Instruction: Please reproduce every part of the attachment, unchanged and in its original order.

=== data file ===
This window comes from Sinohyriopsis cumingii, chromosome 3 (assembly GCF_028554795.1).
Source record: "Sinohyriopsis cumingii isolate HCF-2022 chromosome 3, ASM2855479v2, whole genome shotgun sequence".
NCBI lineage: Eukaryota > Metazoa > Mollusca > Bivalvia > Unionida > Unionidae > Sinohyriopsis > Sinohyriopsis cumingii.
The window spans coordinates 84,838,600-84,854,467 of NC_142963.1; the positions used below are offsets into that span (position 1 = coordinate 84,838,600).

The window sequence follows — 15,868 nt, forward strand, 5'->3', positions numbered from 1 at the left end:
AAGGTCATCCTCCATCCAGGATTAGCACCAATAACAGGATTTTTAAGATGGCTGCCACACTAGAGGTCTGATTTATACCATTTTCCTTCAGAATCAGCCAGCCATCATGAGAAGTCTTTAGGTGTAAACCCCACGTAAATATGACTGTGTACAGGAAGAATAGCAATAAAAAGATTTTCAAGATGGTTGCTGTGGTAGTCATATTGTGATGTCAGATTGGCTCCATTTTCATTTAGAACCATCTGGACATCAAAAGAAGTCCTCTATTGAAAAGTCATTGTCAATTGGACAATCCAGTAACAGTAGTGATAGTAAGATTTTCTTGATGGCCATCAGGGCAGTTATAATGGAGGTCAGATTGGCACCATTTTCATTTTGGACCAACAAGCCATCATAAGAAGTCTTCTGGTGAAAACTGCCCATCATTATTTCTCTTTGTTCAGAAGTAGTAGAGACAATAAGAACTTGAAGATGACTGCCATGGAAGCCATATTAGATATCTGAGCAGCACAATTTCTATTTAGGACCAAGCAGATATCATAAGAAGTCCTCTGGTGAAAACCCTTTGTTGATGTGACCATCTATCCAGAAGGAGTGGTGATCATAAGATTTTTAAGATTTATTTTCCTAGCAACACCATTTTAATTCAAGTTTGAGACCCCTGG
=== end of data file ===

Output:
This window comes from Sinohyriopsis cumingii, chromosome 3 (assembly GCF_028554795.1).
Source record: "Sinohyriopsis cumingii isolate HCF-2022 chromosome 3, ASM2855479v2, whole genome shotgun sequence".
NCBI lineage: Eukaryota > Metazoa > Mollusca > Bivalvia > Unionida > Unionidae > Sinohyriopsis > Sinohyriopsis cumingii.
The window spans coordinates 84,838,600-84,854,467 of NC_142963.1; the positions used below are offsets into that span (position 1 = coordinate 84,838,600).

The window sequence follows — 15,868 nt, forward strand, 5'->3', positions numbered from 1 at the left end:
AAGGTCATCCTCCATCCAGGATTAGCACCAATAACAGGATTTTTAAGATGGCTGCCACACTAGAGGTCTGATTTATACCATTTTCCTTCAGAATCAGCCAGCCATCATGAGAAGTCTTTAGGTGTAAACCCCACGTAAATATGACTGTGTACAGGAAGAATAGCAATAAAAAGATTTTCAAGATGGTTGCTGTGGTAGTCATATTGTGATGTCAGATTGGCTCCATTTTCATTTAGAACCATCTGGACATCAAAAGAAGTCCTCTATTGAAAAGTCATTGTCAATTGGACAATCCAGTAACAGTAGTGATAGTAAGATTTTCTTGATGGCCATCAGGGCAGTTATAATGGAGGTCAGATTGGCACCATTTTCATTTTGGACCAACAAGCCATCATAAGAAGTCTTCTGGTGAAAACTGCCCATCATTATTTCTCTTTGTTCAGAAGTAGTAGAGACAATAAGAACTTGAAGATGACTGCCATGGAAGCCATATTAGATATCTGAGCAGCACAATTTCTATTTAGGACCAAGCAGATATCATAAGAAGTCCTCTGGTGAAAACCCTTTGTTGATGTGACCATCTATCCAGAAGGAGTGGTGATCATAAGATTTTTAAGATTTATTTTCCTAGCAACACCATTTTAATTCAAGTTTGAGACCCCTGG